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Hacking your health at the new Bulletproof Labs in Santa Monica

The first thing Dave Asprey will tell you about his newly opened Bulletproof Labs in Santa Monica is that it’s not a gym. Rather, he says, it’s the world’s first “human upgrade” facility dedicated exclusively to biohacking, or tweaking your biology for better performance.

At first glance, the light-filled space adjacent to his Bulletproof Coffee café on Main Street certainly looks like a gym, with personal trainers standing by and gleaming equipment lined up.

But take a closer look, and that equipment is unlike anything you’re used to seeing in a health club, from the cockpit-style atmospheric cell trainer by the door to the rotating virtual float tank in the center of the room. These are the same machines that Asprey has in the $1-million performance lab at his house in Victoria, Canada.

“It has been a dream for several years to make this level of technology available for everyone,” said Asprey, the world’s most famous biohacker. “Part of the role Bulletproof plays in society is to make people aware of all the things they can do to tap into their full power — and it’s frustrating to me that this kind of amazing technology isn’t more widely available because it makes such a big difference.”

With this first lab, Asprey and his partners are learning how to scale these “stacks” of treatments for mind, body and cellular health for a larger audience of Paleoites, Bulletproof podcast listeners and butter coffee drinkers, with locations to follow in other cities.

Brain and body hacks

Some of the lab’s equipment might be familiar to elite athletes and hard-core fitness enthusiasts. There is the oxygen trainer, which uses a bike and an oxygen mask that alternates between 100% oxygen to low oxygen air to optimize cardiovascular function and performance. Or the cryotherapy chamber, in which three-minute stints in temperatures as low as minus 250 degrees Fahrenheit are meant to decrease inflammation, enhance recovery and boost the immune system.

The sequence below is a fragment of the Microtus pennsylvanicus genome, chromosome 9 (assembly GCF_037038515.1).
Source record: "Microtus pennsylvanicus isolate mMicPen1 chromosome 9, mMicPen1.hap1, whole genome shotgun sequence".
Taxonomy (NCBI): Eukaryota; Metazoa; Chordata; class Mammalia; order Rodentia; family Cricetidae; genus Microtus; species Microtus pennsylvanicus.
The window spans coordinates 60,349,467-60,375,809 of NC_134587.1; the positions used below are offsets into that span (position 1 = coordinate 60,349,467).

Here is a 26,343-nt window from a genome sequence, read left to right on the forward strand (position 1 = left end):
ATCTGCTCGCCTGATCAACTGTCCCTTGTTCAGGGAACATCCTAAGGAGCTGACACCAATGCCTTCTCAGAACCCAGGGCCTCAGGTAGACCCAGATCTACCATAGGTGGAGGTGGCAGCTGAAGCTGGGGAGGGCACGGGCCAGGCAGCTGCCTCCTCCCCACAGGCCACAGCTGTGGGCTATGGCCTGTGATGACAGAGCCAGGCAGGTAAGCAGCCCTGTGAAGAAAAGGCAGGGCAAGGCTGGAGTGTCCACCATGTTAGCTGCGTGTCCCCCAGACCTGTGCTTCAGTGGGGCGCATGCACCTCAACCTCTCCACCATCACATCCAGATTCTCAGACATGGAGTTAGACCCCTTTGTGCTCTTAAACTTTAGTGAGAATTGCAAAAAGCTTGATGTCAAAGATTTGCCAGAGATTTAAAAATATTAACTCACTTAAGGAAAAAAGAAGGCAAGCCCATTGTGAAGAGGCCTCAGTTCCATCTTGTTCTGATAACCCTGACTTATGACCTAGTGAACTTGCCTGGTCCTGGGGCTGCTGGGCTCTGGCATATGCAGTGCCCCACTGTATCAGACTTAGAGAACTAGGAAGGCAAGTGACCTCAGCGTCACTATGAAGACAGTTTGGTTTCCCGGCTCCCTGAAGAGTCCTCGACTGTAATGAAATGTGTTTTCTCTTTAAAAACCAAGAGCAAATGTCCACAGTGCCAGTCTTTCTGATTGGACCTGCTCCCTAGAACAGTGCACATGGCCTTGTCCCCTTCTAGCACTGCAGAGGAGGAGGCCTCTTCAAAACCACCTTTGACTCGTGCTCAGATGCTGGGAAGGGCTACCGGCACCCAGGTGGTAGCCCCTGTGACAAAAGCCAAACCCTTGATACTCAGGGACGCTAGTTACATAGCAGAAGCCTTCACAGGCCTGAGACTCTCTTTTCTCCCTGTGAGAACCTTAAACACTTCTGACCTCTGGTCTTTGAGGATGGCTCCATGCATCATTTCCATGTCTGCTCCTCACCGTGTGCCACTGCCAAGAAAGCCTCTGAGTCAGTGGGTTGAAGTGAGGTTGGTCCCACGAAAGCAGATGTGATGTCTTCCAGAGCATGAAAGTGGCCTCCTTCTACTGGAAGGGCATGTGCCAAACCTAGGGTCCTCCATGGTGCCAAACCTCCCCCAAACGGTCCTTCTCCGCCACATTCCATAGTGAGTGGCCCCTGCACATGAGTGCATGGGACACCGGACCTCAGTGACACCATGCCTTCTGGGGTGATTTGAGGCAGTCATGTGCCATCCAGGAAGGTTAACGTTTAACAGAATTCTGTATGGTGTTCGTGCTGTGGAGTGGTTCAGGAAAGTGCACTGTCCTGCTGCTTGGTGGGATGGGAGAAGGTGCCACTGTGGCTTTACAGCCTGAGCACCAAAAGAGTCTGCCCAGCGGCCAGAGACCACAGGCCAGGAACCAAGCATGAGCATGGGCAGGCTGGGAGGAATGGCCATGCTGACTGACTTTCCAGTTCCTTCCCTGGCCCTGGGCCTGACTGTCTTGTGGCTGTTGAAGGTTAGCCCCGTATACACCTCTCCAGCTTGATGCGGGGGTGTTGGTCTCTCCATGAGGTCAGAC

Although Asprey may not want to call it a gym, many of the machines are designed to complement or expand on the gains its users have made at the gym, starting with the cheat machine, which delivers an adaptive resistance strength workout that eliminates the user’s ability to “cheat” or use momentum, said to deliver a week’s workout in 15 minutes.

There’s also a bone density trainer to support all that muscle, as well as “cold cardio,” a cooling and compression bike that is being tested by NASA for space flights to Mars.

Other treatments for cognition and mental performance include neurofeedback; a dry float tank that induces a rejuvenating, dreamlike state; light therapy; and heart rate training to manage stress response.

While they’re between treatments, members can have a vitamin IV infusion administered by a nurse at its in-house lab and clinic area.

“Most of the technologies are focused on recovery, immune system function, cellular health and cognitive performance, and other areas not available in the standard fitness concept,” Asprey says.

Pulling ahead of the research curve

If this all sounds a bit out there, it is.

Much of the research on this equipment is still in the early stages and therefore, like biohacking, it’s an experiment you’re performing on yourself in hopes of getting ahead of the research curve and feeling and performing better.

Because the treatments are unfamiliar to most people, staff members expect people to come in to try a few individual treatments before they commit to a membership, which ranges from $500 a month to around $1,500 per month depending on frequency of use. Each membership includes a battery of tests and an individualized treatment plan depending on performance goals.

It’s certainly not inexpensive, but Asprey’s team says if you come in once a week, it’s comparable to paying for a very high-end personal training session. And for many, he says, it will be the thing that helps them feel and look better, when traditional workouts and dietary changes are not enough.

“This,” he says, “is about getting the best biological return on the effort you put in, and that works for everyone.”

Health@latimes.com

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